Bijan Robinson ended up with a higher grade for me. This is strictly off of my confidence in the player independent of scheme fit, and how I project them to the NFL. Bijan Robinson received a grade of 6.80 for me. Conversely, Gibbs had a grade of 6.75 for me which tier-wise is a “Year 1 Starter” grade. In fact, their grades both fall into the same tier of “Year 1 Starter”, and are both equal to a First Round Talent grade. So I guess the answer is Bijan Robinson in this case.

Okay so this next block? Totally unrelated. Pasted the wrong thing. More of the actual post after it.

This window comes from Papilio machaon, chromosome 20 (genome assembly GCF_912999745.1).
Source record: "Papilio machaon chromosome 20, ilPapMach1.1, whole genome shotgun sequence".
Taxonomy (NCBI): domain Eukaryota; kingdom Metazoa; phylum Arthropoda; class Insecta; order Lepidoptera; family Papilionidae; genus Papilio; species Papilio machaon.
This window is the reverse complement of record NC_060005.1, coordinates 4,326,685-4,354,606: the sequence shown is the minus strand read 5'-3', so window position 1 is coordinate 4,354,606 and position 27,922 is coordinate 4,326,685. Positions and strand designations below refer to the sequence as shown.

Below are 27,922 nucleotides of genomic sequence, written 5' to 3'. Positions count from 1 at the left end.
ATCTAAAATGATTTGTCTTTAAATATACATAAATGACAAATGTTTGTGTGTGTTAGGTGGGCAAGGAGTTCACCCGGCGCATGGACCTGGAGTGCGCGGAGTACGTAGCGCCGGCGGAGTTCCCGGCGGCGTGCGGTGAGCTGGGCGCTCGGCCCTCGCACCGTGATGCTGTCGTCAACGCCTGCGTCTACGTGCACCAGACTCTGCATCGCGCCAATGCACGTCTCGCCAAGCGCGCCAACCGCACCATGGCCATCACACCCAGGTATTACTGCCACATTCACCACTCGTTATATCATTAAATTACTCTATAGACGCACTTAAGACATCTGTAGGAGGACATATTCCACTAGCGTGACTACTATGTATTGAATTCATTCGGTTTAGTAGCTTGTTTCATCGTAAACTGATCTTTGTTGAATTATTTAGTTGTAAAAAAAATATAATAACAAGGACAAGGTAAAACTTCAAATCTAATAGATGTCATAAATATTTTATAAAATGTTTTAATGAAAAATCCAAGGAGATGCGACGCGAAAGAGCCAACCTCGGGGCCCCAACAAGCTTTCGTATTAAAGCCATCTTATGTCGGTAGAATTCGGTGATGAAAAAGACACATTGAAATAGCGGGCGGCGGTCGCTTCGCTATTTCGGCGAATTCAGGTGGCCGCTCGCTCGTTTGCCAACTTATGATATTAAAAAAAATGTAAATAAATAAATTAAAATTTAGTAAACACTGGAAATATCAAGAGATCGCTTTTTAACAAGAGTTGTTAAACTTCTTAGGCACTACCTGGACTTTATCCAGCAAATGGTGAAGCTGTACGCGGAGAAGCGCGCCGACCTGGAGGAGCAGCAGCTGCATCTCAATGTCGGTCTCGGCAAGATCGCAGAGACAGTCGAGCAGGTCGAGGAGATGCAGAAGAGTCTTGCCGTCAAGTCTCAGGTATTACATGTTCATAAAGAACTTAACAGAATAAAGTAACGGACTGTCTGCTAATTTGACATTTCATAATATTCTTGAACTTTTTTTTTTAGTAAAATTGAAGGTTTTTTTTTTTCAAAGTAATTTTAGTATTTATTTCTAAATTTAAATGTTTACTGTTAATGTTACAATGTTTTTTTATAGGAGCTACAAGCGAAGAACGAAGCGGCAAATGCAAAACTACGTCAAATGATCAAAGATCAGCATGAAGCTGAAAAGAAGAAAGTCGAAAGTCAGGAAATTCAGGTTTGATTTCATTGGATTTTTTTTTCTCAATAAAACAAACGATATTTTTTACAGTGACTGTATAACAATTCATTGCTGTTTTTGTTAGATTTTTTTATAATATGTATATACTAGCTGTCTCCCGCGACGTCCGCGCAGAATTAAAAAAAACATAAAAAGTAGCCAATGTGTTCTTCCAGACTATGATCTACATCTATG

In actuality, I really am not comfortable saying that with certainty. Grading players without any sort of scheme or roster as a reference is a challenge. A player’s fit in a team’s scheme and roster certainly would affect their grade as a prospect, so with nothing to use as reference, it makes evaluation’s harder, and makes comparing players solely off their grade in a way useless. Despite me being “higher” on Robinson, I think many teams would benefit from drafting Gibbs over Robinson, such as the Kansas City Chiefs who already have a talented back with a similar playstyle to Robinson in Isiah Pacheco; the Chiefs could also benefit a lot from a dynamic receiving back to add an extra wrinkle to their already loaded offense. Another team I believe would benefit more from Jahmyr Gibbs is the Philadelphia Eagles; the Eagles have one of the best Offensive Lines in all of the NFL, and their running game has been very successful due to this. They’ve gotten success from smaller backs who have great elusiveness (like Gibbs), and that seems to be their preference in play style for the position. I also believe adding an all-around weapon, like Gibbs, to that offense would open up pandora’s box, and I wouldn’t be sure how many defenses could shut them down if any. For Bijan Robinson, however, I think a team like the Buffalo Bills would benefit drafting him; the Bills already have James Cook who is quite similar to Jahmyr Gibbs, and the Bills are really missing a bruising back element to their offense that Robinson offers to take steam off of Josh Allen in the run game. Other teams like the Detroit Lions and Dallas Cowboys would benefit more from Robinson too for similar reasons; they have a Jahmyr Gibbs style back on their roster already, and they’d benefit more from a runningback that compliments that back rather than doubling up on that style. With all that being said, I guess you can say my answer is that I don’t have an answer. Both are very talented players, and I like them both a lot as prospects. To me, picking one or another will depend on the state of a team’s roster, and what scheme they run. I’m hoping both go to teams that’ll get the most out of them because they’re both truly dynamic and exciting players, and they’re both capable of making great teams even better.